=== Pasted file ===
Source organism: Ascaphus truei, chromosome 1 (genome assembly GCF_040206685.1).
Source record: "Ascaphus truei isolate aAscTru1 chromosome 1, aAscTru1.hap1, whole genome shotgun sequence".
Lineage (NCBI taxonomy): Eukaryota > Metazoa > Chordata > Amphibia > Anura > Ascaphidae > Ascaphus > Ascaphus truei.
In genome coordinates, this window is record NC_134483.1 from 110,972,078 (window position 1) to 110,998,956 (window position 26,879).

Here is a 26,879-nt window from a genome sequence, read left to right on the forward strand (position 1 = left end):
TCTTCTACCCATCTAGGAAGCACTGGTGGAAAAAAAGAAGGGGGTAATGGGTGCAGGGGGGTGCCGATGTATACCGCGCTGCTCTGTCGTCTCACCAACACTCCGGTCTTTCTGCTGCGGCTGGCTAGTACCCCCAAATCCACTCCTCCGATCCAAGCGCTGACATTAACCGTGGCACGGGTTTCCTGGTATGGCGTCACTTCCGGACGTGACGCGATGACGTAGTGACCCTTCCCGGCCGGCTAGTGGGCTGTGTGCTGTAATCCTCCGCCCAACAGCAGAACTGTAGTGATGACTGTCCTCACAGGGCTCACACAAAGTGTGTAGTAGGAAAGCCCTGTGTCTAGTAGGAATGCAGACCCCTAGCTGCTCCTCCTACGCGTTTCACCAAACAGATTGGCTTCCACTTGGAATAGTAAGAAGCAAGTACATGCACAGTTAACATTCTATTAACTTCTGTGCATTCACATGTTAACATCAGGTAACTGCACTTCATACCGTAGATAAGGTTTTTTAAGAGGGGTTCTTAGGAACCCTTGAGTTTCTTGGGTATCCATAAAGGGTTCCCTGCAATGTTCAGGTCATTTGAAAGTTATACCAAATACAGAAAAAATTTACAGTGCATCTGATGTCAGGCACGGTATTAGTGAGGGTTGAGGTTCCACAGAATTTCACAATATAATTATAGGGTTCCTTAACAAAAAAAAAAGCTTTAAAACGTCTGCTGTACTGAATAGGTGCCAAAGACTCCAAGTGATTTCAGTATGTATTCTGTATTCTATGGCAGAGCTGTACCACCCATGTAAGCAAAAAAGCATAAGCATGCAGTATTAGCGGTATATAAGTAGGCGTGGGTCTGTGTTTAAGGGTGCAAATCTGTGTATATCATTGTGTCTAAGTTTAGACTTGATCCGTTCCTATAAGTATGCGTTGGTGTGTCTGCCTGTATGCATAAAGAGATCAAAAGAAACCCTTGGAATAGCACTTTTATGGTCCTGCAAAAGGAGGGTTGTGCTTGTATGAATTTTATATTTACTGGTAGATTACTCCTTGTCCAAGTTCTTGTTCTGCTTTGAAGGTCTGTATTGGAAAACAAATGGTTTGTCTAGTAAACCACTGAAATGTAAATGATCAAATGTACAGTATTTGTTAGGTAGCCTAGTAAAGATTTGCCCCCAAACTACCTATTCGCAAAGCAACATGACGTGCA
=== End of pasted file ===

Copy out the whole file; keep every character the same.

Source organism: Ascaphus truei, chromosome 1 (genome assembly GCF_040206685.1).
Source record: "Ascaphus truei isolate aAscTru1 chromosome 1, aAscTru1.hap1, whole genome shotgun sequence".
Lineage (NCBI taxonomy): Eukaryota > Metazoa > Chordata > Amphibia > Anura > Ascaphidae > Ascaphus > Ascaphus truei.
In genome coordinates, this window is record NC_134483.1 from 110,972,078 (window position 1) to 110,998,956 (window position 26,879).

Here is a 26,879-nt window from a genome sequence, read left to right on the forward strand (position 1 = left end):
TCTTCTACCCATCTAGGAAGCACTGGTGGAAAAAAAGAAGGGGGTAATGGGTGCAGGGGGGTGCCGATGTATACCGCGCTGCTCTGTCGTCTCACCAACACTCCGGTCTTTCTGCTGCGGCTGGCTAGTACCCCCAAATCCACTCCTCCGATCCAAGCGCTGACATTAACCGTGGCACGGGTTTCCTGGTATGGCGTCACTTCCGGACGTGACGCGATGACGTAGTGACCCTTCCCGGCCGGCTAGTGGGCTGTGTGCTGTAATCCTCCGCCCAACAGCAGAACTGTAGTGATGACTGTCCTCACAGGGCTCACACAAAGTGTGTAGTAGGAAAGCCCTGTGTCTAGTAGGAATGCAGACCCCTAGCTGCTCCTCCTACGCGTTTCACCAAACAGATTGGCTTCCACTTGGAATAGTAAGAAGCAAGTACATGCACAGTTAACATTCTATTAACTTCTGTGCATTCACATGTTAACATCAGGTAACTGCACTTCATACCGTAGATAAGGTTTTTTAAGAGGGGTTCTTAGGAACCCTTGAGTTTCTTGGGTATCCATAAAGGGTTCCCTGCAATGTTCAGGTCATTTGAAAGTTATACCAAATACAGAAAAAATTTACAGTGCATCTGATGTCAGGCACGGTATTAGTGAGGGTTGAGGTTCCACAGAATTTCACAATATAATTATAGGGTTCCTTAACAAAAAAAAAAGCTTTAAAACGTCTGCTGTACTGAATAGGTGCCAAAGACTCCAAGTGATTTCAGTATGTATTCTGTATTCTATGGCAGAGCTGTACCACCCATGTAAGCAAAAAAGCATAAGCATGCAGTATTAGCGGTATATAAGTAGGCGTGGGTCTGTGTTTAAGGGTGCAAATCTGTGTATATCATTGTGTCTAAGTTTAGACTTGATCCGTTCCTATAAGTATGCGTTGGTGTGTCTGCCTGTATGCATAAAGAGATCAAAAGAAACCCTTGGAATAGCACTTTTATGGTCCTGCAAAAGGAGGGTTGTGCTTGTATGAATTTTATATTTACTGGTAGATTACTCCTTGTCCAAGTTCTTGTTCTGCTTTGAAGGTCTGTATTGGAAAACAAATGGTTTGTCTAGTAAACCACTGAAATGTAAATGATCAAATGTACAGTATTTGTTAGGTAGCCTAGTAAAGATTTGCCCCCAAACTACCTATTCGCAAAGCAACATGACGTGCA